In yet another recent study published in the May 2012 issue of Carcinogenesis, a group of scientists from the Catholic University Leuven in Belgium evaluated the relationship between vitamin D status and breast cancer. They wanted to know if vitamin D status at the time of diagnosis correlates or influences tumour characteristics, survival, and cancer relapse.

They found that low levels of vitamin D were associated with larger tumours (at the time of the diagnosis), and high levels of 25-hydroxyvitamin D levels were associated with smaller breast tumours. This is an important finding, as previous studies did not show the link between vitamin D levels and tumour size.

Prostate cancer

Vitamin D may turn out to be a ray of hope for men with prostate cancer. Vitamin D does not protect men from getting prostate cancer, but it may lessen their chances of dying from it.

In a new study, men with the highest levels of vitamin D in their blood were 57% less likely than men with the lowest levels to succumb to prostate cancer.

One prostate cancer study showed that patients who received 2,000 IU of vitamin D3 a day had a 50% reduction in the rise of their PSA (prostate-specific antigen) levels, which is an indicator of prostate cancer activity.

Colorectal cancer

Researchers in Europe have found that people with abundant levels of vitamin D have a much lower risk of colon cancer. The findings add to a growing body of evidence that suggest vitamin D may have the ability to help prevent colon cancer, and possibly even improve survival in those who have the disease.

For the current study, researchers looked at the link between blood levels of vitamin D, as well as dietary vitamin D and calcium, and who was at risk for colorectal cancer. They based their findings on information from the European Prospective Investigation into Cancer Study (EPIC), a study of more than 520,000 people from 10 Western European countries.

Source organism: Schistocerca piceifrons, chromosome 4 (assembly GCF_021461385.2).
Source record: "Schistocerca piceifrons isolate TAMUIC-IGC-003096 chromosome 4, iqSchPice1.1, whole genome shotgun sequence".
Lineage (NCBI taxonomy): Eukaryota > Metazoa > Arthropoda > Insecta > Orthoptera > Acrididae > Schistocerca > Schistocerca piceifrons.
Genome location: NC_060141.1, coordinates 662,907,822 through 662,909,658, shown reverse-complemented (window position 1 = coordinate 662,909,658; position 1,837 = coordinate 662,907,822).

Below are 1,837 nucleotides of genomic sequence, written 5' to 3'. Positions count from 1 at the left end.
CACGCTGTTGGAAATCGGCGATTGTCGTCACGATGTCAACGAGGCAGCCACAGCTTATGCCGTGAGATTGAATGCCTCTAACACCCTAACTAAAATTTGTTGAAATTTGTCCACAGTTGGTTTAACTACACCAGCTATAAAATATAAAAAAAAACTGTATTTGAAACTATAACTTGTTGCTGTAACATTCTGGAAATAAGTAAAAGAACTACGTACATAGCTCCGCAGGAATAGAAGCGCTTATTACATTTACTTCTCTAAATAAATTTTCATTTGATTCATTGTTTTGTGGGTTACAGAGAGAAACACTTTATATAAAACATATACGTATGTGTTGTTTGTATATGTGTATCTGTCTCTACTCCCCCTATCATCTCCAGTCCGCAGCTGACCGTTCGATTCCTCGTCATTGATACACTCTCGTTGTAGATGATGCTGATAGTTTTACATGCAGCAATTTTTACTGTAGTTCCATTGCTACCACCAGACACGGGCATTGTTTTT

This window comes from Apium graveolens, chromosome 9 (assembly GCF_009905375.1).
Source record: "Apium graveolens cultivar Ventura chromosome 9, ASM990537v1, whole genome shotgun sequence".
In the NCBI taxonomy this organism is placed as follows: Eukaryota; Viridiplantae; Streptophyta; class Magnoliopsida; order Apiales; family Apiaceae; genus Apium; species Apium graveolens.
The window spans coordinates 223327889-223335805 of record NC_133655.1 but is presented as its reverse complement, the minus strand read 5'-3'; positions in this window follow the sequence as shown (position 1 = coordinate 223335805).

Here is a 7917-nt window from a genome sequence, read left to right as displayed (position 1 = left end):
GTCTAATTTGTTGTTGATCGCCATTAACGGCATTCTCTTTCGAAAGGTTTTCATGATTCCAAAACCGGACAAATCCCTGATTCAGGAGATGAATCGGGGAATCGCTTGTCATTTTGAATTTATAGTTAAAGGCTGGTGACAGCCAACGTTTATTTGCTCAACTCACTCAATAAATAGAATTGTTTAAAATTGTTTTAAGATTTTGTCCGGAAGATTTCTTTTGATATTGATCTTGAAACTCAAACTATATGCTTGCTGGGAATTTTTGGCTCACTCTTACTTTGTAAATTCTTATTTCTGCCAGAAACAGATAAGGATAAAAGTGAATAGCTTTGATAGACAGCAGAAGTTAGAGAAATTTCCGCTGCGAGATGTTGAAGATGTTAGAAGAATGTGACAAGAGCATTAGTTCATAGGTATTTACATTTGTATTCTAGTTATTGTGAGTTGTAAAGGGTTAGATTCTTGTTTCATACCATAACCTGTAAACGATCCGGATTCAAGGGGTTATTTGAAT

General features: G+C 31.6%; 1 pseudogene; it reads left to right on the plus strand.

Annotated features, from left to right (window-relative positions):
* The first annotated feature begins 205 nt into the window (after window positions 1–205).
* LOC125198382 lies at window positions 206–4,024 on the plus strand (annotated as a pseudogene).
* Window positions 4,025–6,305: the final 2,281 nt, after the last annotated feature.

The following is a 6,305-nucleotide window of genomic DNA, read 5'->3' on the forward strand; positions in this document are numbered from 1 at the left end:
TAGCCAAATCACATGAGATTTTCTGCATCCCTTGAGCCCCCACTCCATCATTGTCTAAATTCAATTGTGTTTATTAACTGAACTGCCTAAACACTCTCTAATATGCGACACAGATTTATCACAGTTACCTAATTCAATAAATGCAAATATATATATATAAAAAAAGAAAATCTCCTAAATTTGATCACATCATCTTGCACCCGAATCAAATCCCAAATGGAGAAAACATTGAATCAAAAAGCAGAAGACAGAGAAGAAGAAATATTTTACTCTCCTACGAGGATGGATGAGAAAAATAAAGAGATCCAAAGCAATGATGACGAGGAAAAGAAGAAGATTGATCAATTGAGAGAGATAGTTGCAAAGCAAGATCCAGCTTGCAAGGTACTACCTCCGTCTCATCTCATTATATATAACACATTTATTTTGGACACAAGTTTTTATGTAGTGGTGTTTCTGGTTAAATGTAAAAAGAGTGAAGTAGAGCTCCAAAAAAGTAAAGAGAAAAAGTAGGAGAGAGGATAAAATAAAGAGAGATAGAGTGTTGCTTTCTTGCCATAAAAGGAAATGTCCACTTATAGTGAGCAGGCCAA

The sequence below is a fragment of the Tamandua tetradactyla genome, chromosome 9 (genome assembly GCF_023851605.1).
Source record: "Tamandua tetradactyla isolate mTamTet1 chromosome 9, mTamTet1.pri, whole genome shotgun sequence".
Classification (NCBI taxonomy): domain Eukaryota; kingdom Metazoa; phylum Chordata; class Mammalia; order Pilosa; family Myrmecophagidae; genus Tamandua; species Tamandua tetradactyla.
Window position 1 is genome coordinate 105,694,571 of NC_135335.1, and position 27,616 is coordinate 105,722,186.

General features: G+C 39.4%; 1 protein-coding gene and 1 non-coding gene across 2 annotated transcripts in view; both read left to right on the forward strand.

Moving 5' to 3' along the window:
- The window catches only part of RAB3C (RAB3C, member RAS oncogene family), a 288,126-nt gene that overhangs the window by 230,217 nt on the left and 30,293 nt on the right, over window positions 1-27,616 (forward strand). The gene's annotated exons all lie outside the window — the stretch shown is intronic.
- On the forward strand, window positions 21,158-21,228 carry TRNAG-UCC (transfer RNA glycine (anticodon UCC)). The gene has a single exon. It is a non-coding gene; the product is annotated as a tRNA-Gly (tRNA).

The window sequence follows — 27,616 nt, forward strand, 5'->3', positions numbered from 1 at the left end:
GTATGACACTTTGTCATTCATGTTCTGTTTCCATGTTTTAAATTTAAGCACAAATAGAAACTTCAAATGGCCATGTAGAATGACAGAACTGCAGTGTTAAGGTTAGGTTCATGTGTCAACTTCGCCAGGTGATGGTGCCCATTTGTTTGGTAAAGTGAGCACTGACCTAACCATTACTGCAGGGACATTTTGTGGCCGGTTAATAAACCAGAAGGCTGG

They discovered that those with the highest blood levels of vitamin D had a nearly 40% decrease in colorectal cancer risk, than those with the lowest levels.

To find out more about the benefits of vitamin D and cancer, you can go to YouTube on the internet and type in the following:
Vitamin D & Cancer – current trial and evidence, Carole Baggerly.Vitamin D Prevents Cancer. Is It True? UCtelevisionIf you or your loved ones lack sunlight exposure, regularly wear long-sleeved clothing, are confined indoors, or use sunblock when outdoors, you will lack the sunshine vitamin, D3.

But remember, you can still get its benefits in tablet form, without the UV rays and the heat.


  1. Hatse S, Lambrechts D, Verstuyf A, Smeets A, Brouwers B, – Vitamin D status at breast cancer diagnosis: correlation with tumor characteristics, disease outcome, and genetic determinants of vitamin D insufficiency. Carcinogenesis. 2012 Jul;33(7):1319-26. Epub 2012 May 23.
  2. Michael F. Holick-Vitamin D and Sunlight: Strategies for Cancer Prevention and Other Health Benefits. Department of Medicine, Section of Endocrinology, Nutrition, and Diabetes, Vitamin D, Skin and Bone Research Laboratory, Boston University Medical Center, Boston, Massachusetts. CJASN September 2008 vol. 3 no. 5 1548-1554.
  3. Grant WB, Holick MF. Benefits and requirements of vitamin D for optimal health: a review. Altern Med Rev. 2005 Jun; 10(2):94-111.
  4. van den Bemd GJ, Chang GT. Vitamin D and vitamin D analogs in cancer treatment. Curr Drug Targets. 2002 Feb;3(1):85-94.
  5. Gorham ED, Garland CF, Garland FC, et al. Vitamin D and prevention of colorectal cancer. J Steroid Biochem Mol Biol. 2005 Oct;97(1-2):179-94.
  6. Lou YR, Qiao S, Talonpoika R, Syvala H, Tuohimaa P. The role of Vitamin D3 metabolism in prostate cancer. J Steroid Biochem Mol Biol. 2004 Nov;92(4):317-25.